FIG. 4 illustrates three types of interrelated models 400 that analyze exemplary distributed systems and allow a distributed system, i.e. the document management system scenario discussed above with respect to FIG. 3, to self-stabilize. The three types of interrelated models 400 allow a system analyst to analyze a distributed system before actually implementing the distributed system. Based on the analysis, the system analyst can define, i.e. customize, one or more conditions for one or more types of data located within the distributed system. Then the system analyst accounts for all possible inconsistencies by defining one or more operations reconciling the one or more inconsistencies. As a result, the distributed system can guarantee that all inconsistencies that lead to consequential errors will be reconciled and thus, the system is self-stabilizing.

The three interrelated models 400 include:

    • A data model 402 specifying one or more types of data located within the distributed system and one or more defined conditions for each type of data located in the distributed system;
    • An operations model 404 defining one or more customized operations that are performed on the one or more types of data located within the distributed system when one or more inconsistencies result when defined conditions have been violated; and
    • A connectivity model 406 defining how the one or more types of data and the one or more operations interact across one or more nodes in the distributed system in order to bring the distributed system from an unstable state back to a stable state.
      Data Model

The data model 402 defines one or more types of data 408 located across one or more nodes in a distributed system. As previously mentioned, exemplary distributed systems may include data associated with data-centric business applications, including on-line stores, document management systems and patient portals. Thus, associated with these types of distributed systems are a variety of different types of data located across one or more nodes. Such types of data may include for example, credit card information, copies of documents, login information, etc.

The data model 402 also allows a system analyst to define one or more customized conditions 410 associated with each of the one or more types of data 408 located within the distributed system. The customized conditions 410 are defined for each particular type of data 408. These customized conditions 410 allow the distributed system to determine whether the data located across one or more nodes is consistent. When the particular type of data 408 satisfies the customized conditions 410, the data is consistent. When the particular type of data 408 does not satisfy, i.e. violates, the conditions 410, the data is inconsistent.

As previously indicated in the exemplary implementation of a document management system described above with respect to FIG. 3, the defined conditions specify that first, a copy of a document and any associated field be the same on the two separate servers (302 and 304), and second, the original creator (client 310) of document X be notified of any edit made to the original document. However, these examples are only two of any numerous customized conditions a system analyst may define in association with a document management system.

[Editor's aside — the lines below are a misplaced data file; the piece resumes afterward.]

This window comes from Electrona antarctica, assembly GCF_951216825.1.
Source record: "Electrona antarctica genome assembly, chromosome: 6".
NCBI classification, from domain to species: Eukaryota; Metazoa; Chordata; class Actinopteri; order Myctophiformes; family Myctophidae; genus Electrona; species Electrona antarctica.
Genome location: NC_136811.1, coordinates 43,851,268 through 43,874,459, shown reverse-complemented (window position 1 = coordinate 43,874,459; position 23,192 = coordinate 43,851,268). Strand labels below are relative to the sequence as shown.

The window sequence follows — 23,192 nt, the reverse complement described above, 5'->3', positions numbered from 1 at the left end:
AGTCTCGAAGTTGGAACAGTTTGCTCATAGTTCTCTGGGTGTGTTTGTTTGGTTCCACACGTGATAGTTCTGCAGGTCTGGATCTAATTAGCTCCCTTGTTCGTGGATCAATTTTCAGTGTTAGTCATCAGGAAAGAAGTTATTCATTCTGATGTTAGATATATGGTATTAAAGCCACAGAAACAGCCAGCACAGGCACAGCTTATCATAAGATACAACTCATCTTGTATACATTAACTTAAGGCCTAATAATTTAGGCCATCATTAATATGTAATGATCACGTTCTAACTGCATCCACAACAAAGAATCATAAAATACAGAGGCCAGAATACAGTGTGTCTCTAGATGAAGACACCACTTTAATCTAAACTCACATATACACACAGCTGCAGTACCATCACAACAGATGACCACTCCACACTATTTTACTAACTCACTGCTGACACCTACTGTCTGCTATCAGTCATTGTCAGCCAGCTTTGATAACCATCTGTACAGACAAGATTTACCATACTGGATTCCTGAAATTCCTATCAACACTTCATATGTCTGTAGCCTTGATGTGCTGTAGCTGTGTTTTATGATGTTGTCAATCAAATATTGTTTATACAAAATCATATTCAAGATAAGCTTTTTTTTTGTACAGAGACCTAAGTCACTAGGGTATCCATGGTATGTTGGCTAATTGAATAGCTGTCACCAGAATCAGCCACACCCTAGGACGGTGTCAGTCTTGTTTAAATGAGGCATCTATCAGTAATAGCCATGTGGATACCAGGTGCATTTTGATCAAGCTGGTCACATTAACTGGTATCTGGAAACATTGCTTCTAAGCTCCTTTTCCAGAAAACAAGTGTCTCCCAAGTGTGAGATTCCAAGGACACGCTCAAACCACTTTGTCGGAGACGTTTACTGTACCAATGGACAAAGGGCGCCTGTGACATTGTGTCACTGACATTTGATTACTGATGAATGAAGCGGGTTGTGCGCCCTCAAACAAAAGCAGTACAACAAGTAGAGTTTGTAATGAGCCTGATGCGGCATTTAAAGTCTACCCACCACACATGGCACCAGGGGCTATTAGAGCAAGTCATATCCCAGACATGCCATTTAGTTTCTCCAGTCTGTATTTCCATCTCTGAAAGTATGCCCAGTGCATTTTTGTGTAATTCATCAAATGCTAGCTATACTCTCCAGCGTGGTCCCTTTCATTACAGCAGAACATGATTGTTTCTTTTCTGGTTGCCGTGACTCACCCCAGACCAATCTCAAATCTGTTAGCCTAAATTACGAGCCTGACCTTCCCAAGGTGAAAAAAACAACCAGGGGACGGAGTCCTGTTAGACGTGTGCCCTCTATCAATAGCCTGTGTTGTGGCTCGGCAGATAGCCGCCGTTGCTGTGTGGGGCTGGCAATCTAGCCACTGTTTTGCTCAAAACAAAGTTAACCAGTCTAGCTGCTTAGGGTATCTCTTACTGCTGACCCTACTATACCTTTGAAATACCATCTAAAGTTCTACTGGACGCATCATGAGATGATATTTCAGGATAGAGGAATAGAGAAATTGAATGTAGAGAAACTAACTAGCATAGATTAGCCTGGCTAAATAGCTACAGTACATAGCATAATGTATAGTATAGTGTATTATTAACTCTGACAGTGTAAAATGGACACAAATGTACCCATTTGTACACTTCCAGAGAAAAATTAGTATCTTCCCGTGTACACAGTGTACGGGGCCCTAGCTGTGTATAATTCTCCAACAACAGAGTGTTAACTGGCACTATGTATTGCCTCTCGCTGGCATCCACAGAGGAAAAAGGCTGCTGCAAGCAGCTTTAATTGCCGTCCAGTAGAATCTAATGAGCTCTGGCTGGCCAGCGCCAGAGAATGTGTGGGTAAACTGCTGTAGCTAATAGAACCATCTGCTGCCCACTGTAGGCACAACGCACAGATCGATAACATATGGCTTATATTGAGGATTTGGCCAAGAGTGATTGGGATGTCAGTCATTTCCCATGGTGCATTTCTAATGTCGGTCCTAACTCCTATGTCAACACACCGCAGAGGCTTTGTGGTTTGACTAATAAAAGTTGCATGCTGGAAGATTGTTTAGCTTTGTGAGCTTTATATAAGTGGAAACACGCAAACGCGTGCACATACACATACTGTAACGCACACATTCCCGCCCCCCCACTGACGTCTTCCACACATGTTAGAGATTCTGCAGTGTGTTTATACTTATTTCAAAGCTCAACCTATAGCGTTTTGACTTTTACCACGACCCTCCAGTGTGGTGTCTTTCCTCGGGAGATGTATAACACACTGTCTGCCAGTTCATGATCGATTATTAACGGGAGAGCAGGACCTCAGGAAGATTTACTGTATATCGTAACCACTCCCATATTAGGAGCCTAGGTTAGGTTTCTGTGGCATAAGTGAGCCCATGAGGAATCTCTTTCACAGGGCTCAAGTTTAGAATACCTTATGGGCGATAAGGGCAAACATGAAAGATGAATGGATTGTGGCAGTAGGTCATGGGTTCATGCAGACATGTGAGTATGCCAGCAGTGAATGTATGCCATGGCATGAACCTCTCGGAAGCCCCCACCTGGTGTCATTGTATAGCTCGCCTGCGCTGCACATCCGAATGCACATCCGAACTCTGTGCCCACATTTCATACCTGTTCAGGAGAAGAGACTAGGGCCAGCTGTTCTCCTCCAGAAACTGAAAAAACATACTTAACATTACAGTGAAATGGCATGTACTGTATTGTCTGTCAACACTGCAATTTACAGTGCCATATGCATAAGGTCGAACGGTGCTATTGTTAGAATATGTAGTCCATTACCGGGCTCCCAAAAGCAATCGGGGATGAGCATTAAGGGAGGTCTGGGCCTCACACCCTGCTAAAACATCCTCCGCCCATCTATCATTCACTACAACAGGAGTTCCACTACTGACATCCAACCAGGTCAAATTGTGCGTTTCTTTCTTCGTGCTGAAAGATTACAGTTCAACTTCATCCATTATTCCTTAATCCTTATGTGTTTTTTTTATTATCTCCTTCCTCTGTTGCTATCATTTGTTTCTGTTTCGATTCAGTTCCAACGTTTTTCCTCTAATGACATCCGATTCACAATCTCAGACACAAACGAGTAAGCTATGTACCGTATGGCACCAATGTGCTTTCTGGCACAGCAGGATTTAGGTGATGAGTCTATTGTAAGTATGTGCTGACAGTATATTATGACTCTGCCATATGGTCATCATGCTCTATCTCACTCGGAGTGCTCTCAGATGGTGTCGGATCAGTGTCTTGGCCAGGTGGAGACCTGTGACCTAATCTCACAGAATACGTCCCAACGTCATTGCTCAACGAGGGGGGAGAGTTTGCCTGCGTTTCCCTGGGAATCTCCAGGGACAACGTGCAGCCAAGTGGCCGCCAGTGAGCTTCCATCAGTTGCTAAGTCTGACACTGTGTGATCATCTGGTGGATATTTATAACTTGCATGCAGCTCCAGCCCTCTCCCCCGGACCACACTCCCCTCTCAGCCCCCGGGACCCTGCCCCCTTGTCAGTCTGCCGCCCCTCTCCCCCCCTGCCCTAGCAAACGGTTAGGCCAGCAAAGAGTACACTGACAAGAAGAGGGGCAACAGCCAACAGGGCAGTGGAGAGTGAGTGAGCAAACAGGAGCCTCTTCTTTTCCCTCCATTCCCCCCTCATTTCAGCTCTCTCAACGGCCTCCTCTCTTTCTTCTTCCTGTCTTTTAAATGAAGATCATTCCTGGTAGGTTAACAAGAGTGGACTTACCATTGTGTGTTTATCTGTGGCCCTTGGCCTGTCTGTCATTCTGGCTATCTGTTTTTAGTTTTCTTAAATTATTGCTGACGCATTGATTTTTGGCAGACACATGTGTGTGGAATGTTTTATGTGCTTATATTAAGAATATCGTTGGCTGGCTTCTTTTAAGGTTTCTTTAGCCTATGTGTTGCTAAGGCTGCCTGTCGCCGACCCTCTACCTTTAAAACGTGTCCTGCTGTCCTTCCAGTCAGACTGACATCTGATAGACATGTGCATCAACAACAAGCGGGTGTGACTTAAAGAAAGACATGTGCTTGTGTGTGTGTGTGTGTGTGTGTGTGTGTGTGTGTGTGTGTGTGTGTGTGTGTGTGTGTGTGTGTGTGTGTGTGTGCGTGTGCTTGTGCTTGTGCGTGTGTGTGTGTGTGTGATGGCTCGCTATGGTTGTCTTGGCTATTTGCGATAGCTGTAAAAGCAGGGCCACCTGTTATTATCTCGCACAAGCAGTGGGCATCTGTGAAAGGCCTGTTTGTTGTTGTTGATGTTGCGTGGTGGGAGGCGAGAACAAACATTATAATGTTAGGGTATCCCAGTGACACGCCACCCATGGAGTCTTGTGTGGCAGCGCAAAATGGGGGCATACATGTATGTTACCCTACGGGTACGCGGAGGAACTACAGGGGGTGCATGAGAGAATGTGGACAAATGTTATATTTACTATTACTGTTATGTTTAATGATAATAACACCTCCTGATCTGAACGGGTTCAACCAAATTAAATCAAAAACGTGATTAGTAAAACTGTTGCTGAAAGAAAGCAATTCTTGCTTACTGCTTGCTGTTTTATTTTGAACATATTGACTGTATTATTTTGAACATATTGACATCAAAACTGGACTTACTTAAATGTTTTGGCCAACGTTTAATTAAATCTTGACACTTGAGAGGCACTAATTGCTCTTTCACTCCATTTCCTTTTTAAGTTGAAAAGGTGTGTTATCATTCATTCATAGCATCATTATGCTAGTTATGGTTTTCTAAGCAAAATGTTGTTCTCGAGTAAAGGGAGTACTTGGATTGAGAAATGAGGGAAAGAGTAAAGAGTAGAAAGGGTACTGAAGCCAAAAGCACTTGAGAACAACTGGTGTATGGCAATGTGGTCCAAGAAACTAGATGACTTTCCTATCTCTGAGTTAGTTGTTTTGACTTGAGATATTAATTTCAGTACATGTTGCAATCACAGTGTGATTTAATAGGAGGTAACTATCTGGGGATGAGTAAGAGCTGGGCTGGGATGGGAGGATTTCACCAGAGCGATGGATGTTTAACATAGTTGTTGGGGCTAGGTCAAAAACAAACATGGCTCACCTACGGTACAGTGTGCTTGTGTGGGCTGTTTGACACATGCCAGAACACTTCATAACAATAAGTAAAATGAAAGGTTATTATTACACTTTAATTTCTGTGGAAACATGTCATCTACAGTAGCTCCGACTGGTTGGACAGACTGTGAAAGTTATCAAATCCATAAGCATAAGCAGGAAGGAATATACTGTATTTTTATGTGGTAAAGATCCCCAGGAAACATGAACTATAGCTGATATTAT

Thus, the defined conditions 410 ultimately allow the distributed system to determine if each particular type of data 408 is consistent. The conditions are pre-set by a system analyst for each of the one or more types of data 408 located in one or more nodes in the distributed system.

Operations Model

The operations model 404 characterizes one or more data operations 412 that reconcile an inconsistency that results when one or more of the customized conditions 410 for a particular type of data 408 are violated, as defined in the data model 402. A system analyst defines one or more data operations 412 for each inconsistency that results when one or more of the customized conditions 410 in the data model are violated. In order to reconcile a single inconsistency, the operations model can define a single operation or a series of two or more operations performed in sequence.

Thus, the operations model 404 is utilized by system analysts to define reconciliation and account for all possible inconsistencies that result when the data in the distributed system violates the customized conditions 410. By either automatically performing the one or more operations 412 defined in the operation model 404, or knowing that there is one or more operations 412 that will be automatically performed accounting for the inconsistency, the distributed system is capable of returning from an unstable to a stable state.

In the exemplary implementation of document management system described above with respect to FIG. 3, a system analyst may define that in the case a new additional associated field is added to an original document X while editing the original document X, then a defined operation updates the original document X with the new field reconciling the first condition. On the other hand, a user may define that the new field is simply deleted from the edited copy of the document X so that the two documents on servers 302 and 304 are the same. Both of these examples are operations that bring the copy document X located on server 302 and 304, from an inconsistent state back to a consistent state.

In order to address the second condition, i.e. that the creator of the document is notified via an email of any edit to the document, a system analyst defines that a simple email is generated within the system and sent to the original creator of document X, client 310, notifying client 310 of the edit made by client 306. This operation reconciles the inconsistency that resulted when client 306 edited document X. If an operation is defined for both inconsistencies that result from client 306 editing document X, then the distributed system is returned from an unstable to a stable state. In this scenario the distributed system is self-stabilizing.

Connectivity Model